Comparison of the Effects of Blending and Juicing on the Phytochemicals Contents and Antioxidant Capacity of Typical Korean Kernel Fruit Juices

  • Pyo, Young-Hee (Department of Food and Nutrition, Sungshin Women's University) ;
  • Jin, Yoo-Jeong (Department of Food and Nutrition, Sungshin Women's University) ;
  • Hwang, Ji-Young (Department of Food and Nutrition, Sungshin Women's University)
  • Received : 2014.02.25
  • Accepted : 2014.05.26
  • Published : 2014.06.30


Four Korean kernel fruit (apple, pear, persimmon, and mandarin orange) juices were obtained by household processing techniques (i.e., blending, juicing). Whole and flesh fractions of each fruit were extracted by a blender or a juicer and then examined for phytochemical content (i.e., organic acids, polyphenol compounds). The antioxidant capacity of each juice was determined by ferric reducing antioxidant power (FRAP) and 2,2-diphenyl-1-picrylhydrazyl (DPPH) assays. Results revealed that juices that had been prepared by blending whole fruits had stronger antioxidant activities and contained larger amounts of phenolic compounds than juices that had been prepared by juicing the flesh fraction of the fruit. However, the concentration of ascorbic acid in apple, pear, and mandarin orange juices was significantly (P<0.05) higher in juice that had been processed by juicing, rather than blending. The juices with the highest ascorbic acid (233.9 mg/serving), total polyphenols (862.3 mg gallic acid equivalents/serving), and flavonoids (295.1 mg quercetin equivalents/serving) concentrations were blended persimmon juice, blended mandarin orange juice, and juiced apple juice, respectively. These results indicate that juice extraction techniques significantly (P<0.05) influences the phytochemical levels and antioxidant capacity of fruit juices.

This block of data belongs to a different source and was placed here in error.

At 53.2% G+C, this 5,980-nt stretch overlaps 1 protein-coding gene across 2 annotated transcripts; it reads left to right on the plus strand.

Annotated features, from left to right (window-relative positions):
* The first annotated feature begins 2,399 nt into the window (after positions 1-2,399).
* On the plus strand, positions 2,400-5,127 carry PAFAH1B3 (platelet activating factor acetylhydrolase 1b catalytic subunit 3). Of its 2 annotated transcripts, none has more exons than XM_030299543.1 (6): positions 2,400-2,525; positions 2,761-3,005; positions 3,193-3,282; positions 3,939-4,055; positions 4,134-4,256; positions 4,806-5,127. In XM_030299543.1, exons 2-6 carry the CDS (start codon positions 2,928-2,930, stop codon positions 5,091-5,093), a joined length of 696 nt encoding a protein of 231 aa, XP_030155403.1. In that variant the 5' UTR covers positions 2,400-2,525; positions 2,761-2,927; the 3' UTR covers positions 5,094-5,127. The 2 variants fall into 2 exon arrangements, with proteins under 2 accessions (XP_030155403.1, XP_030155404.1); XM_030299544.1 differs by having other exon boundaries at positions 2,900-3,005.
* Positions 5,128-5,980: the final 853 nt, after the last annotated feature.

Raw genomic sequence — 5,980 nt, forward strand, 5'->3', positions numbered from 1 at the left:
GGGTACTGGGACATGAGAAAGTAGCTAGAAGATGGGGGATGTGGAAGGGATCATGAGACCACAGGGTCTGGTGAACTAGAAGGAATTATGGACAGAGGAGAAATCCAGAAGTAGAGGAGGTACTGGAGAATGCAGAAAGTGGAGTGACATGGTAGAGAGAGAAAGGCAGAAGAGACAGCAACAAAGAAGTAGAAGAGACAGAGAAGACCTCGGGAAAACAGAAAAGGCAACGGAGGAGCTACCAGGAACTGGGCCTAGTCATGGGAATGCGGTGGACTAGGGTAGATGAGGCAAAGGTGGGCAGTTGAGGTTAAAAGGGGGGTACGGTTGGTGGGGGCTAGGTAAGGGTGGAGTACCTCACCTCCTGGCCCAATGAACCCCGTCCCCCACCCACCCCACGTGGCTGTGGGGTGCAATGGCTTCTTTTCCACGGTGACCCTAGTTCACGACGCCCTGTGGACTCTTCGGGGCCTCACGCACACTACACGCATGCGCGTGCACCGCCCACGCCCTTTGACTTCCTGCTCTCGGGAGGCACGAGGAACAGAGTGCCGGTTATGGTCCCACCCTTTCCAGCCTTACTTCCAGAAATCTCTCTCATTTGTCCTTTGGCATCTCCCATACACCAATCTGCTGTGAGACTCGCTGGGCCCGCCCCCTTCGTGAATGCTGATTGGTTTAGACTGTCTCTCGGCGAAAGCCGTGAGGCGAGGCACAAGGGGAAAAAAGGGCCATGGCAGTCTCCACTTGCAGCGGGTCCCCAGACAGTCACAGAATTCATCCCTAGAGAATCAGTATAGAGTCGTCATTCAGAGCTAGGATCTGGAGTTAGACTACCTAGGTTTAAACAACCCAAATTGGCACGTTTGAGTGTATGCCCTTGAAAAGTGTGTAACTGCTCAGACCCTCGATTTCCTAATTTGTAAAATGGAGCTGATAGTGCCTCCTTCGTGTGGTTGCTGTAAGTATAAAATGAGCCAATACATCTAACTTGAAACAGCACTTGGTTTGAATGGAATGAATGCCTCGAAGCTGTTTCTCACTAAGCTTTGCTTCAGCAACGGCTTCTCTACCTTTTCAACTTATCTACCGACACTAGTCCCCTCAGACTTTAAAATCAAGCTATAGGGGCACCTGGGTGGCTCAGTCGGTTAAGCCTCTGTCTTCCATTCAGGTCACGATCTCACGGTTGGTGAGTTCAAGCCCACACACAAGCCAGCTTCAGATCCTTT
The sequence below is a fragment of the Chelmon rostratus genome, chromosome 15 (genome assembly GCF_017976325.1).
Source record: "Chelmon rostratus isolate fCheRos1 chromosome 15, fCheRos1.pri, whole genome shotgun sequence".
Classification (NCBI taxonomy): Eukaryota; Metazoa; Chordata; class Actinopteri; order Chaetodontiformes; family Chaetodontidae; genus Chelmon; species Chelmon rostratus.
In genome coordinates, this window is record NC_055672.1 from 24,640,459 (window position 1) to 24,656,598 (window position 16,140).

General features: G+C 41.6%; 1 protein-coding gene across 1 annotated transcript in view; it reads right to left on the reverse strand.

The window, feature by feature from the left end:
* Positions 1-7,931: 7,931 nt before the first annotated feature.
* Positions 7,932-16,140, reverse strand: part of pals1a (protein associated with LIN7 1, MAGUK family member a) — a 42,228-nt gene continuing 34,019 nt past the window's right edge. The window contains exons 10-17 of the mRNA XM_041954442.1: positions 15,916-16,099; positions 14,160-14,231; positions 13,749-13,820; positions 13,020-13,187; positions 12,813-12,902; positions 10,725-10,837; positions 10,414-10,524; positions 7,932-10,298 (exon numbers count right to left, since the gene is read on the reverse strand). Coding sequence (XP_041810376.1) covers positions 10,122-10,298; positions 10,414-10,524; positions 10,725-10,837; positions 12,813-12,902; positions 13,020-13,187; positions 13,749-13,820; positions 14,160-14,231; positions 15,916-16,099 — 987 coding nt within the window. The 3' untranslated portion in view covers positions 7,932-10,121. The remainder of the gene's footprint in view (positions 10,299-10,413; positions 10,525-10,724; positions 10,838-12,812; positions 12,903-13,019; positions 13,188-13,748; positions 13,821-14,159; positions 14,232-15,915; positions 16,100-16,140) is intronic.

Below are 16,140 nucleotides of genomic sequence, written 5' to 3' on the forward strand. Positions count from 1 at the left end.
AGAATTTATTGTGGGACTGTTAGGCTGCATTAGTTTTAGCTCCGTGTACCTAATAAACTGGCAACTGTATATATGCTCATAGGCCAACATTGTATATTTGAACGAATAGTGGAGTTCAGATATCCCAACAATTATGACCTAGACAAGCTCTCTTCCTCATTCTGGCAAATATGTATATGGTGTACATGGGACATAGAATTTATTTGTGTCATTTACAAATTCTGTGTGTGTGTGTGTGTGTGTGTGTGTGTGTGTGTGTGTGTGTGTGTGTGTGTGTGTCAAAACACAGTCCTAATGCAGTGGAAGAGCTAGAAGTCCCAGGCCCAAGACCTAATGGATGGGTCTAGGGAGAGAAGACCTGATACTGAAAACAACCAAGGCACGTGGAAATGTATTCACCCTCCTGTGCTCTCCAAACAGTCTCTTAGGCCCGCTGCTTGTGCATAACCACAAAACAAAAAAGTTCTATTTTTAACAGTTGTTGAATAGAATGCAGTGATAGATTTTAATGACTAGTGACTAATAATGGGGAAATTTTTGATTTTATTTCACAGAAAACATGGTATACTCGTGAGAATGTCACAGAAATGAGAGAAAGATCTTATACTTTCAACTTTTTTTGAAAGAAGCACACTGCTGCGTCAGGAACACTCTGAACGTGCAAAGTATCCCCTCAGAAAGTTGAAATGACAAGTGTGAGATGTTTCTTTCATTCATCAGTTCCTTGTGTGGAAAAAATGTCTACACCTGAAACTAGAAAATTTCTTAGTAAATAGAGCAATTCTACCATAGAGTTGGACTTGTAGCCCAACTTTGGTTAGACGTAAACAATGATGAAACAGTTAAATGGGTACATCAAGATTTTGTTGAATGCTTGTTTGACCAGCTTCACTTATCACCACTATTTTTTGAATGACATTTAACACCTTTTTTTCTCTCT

Supported by : Sungshin Women's University


  1. Burda S, Oleszek W. 2001. Antioxidant and antiradical activities of flavonoids. J Agric Food Chem 49: 2774-2779.
  2. Huang D, Ou B, Prior RL. 2005. The chemistry behind antioxidant capacity assays. J Agric Food Chem 53: 1841-1856.
  3. Lee JH, Lee YB, Seo WD, Kang ST, Lim JW, Cho KM. 2012. Comparative studies of antioxidant activities and nutritional constituents of persimmon juice (Diospyros kaki L. cv. Gapjubaekmok). Prev Nutr Food Sci 17: 141-151.
  4. Wasila H, Li X, Liu L, Ahmad I, Ahmad S. 2013. Peel effects on phenolic composition, antioxidant activity, and making of pomegranate juice and wine. J Food Sci 78: C1166-C1172.
  5. Scherer R, Rybka ACP, Ballus CA, Meinhart AD, Filho JT, Godoy HT. 2012. Validation of a HPLC method for simultaneous determination of main organic acids in fruits and juices. Food Chem 135: 150-154.
  6. Singleton VL, Rossi JA Jr. 1965. Colorimetry of total phenolics with phosphomolybdic-phosphotungstic acid reagents. Am J Enol Vitic 16: 144-158.
  7. Jia Z, Tang M, Wu J. 1999. The determination of flavonoid contents in mulberry and their scavenging effects on superoxide radicals. Food Chem 64: 555-559.